An end probe is provided in keeping with the invention having two optical guide sections which are oblique to one another, preferably at 9°. At least the initial section is a hollow waveguide having a cladding index of refraction less than that of its core. This facilitates providing minimal constructional portions exterior of the waveguide which are typically associated with bending of an optic axis of CO2 radiation. This also minimizes the bulk of the portion of the probe which has to traverse the endoscope. Most desirably, both sections are n<1 hollow waveguides.
The principles of the invention are also incorporated in an adapter which enables its use with standard, straight probes. Such adapter also includes an initial guide section which is a hollow waveguide having a cladding index of refraction less than that of its core. However, instead of a second optical guide section it includes a socket for receiving an end probe and orienting the same obliquely to the initial guide section to receive the initial radiation. The initial waveguide section also is most desirably an air core, n<1 hollow waveguide.
The invention also includes a bridge designed to hold both a telescope and a probe in proper relationship to one another within an endoscope. The bridge most desirably also includes an evacuation tube for directing smoke and the like from the tissue site back through the endoscope. Moreover, the telescope and the end probe are slidably received within the bridge to permit appropriate focusing and the like.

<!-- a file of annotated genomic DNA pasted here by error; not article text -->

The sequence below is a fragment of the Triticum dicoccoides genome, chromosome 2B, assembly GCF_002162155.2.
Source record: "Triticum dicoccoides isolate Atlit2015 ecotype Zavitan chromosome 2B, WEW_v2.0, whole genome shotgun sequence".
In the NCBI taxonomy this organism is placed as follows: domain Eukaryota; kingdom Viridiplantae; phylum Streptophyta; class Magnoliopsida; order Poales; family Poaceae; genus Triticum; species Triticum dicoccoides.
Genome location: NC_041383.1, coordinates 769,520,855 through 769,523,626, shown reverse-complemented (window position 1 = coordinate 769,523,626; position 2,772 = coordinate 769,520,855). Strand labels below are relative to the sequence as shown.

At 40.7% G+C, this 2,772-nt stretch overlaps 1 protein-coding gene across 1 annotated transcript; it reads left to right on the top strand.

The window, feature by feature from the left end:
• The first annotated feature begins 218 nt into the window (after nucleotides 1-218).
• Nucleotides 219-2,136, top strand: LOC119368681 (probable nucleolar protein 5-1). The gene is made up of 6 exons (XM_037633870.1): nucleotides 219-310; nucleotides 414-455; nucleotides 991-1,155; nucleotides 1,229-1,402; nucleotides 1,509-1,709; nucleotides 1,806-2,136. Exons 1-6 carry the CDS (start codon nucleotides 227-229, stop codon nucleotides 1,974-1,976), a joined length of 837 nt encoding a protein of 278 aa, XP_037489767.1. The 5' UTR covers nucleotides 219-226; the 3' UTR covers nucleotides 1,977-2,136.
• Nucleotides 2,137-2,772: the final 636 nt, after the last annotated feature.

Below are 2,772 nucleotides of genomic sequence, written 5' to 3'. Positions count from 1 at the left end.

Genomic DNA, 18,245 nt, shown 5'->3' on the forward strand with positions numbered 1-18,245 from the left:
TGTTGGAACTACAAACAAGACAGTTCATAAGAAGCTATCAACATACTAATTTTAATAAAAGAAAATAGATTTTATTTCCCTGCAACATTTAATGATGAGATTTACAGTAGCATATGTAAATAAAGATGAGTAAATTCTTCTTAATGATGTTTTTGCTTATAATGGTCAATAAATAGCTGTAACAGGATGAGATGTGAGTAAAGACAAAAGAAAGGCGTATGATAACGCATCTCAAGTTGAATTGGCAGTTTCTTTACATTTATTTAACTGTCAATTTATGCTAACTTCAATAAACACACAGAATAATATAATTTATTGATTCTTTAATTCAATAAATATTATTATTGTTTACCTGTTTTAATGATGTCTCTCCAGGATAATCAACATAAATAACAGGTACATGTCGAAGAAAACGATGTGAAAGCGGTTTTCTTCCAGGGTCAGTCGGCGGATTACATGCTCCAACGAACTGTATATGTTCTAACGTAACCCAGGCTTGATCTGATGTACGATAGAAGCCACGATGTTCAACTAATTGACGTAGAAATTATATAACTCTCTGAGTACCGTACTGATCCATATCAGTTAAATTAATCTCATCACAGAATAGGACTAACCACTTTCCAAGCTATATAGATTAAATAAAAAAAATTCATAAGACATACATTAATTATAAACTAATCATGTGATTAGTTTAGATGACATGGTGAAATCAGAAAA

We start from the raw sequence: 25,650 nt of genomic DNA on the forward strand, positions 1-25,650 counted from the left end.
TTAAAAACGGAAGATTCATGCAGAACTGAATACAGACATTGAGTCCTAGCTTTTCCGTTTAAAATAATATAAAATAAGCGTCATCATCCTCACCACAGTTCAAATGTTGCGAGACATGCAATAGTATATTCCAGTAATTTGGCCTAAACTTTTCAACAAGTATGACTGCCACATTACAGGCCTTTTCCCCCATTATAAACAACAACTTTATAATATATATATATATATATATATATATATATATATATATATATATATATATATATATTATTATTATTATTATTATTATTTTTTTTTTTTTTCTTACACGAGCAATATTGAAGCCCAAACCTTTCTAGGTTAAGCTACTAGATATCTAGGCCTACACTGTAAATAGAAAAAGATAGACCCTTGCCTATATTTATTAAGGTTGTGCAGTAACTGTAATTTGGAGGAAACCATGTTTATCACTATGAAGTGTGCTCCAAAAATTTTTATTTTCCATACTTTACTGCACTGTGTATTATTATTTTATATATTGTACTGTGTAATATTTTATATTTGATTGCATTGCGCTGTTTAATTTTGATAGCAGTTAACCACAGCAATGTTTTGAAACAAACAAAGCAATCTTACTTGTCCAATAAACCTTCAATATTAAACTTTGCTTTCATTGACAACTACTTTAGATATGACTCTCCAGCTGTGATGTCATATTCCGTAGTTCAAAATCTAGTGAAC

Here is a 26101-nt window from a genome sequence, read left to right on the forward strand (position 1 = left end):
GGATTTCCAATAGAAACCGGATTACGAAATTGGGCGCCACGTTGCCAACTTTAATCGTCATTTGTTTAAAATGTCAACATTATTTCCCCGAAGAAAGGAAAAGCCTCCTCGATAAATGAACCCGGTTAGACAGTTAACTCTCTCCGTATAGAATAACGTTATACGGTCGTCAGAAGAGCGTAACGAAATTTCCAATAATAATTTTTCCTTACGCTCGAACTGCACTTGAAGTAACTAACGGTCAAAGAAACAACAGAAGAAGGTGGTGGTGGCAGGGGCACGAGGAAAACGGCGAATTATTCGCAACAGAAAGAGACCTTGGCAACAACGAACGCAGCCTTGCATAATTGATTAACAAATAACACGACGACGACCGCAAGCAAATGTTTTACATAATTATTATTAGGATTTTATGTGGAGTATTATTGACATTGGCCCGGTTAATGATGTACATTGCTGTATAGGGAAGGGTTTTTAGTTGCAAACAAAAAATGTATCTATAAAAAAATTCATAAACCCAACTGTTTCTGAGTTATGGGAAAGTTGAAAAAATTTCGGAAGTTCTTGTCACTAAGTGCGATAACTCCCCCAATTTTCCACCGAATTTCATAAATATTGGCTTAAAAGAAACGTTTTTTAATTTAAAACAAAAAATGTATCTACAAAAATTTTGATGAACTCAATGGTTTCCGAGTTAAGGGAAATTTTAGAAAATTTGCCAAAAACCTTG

The invention includes other features and advantages which will be described or will become apparent from the following more detailed description of preferred embodiments.
With reference to the accompanying four sheets of drawing:
FIGS. 1 and 2 respectively are side and top elevation and plan views of a surgeon utilizing the instant invention to ablate a lesion, tumor or other tissue in the bronchi;
FIG. 3 is an overall view of the radiation delivery system of FIGS. 1 and 2;
FIG. 4 is a broken-away side view illustrating an end probe of the invention;
FIG. 5 is an isometric view of a bridge of the invention for an endoscope;
FIG. 6 is a sectional view showing the bridge of the invention and its relationship to an endoscope, a straight telescope and an n<1 hollow waveguide; and
FIG. 7 is a side view illustrating an adapter of the invention.
Reference is first made to FIGS. 1 through 3 which illustrate a preferred embodiment of the invention. FIGS. 1 and 2 show the same being utilized to ablate a lesion, tumor or other tissue in the bronchi of a patient. A surgeon indicated by the reference numeral 11 is illustrated utilizing a bronchoscope 12 (a specialized form of an endoscope--As used herein, the term "endoscope" is a generic term meaning any tubular member which is insertable within a body cavity to provide a housing to separate medical instrumentation and the like from the body). Such bronchoscope extends through the mouth of a patient 13 through his/her throat to the bronchial tree. The bronchoscope 12 is, in essence, a tube having a right circular cylinder cross section taken at 90° to its longitudinal axis.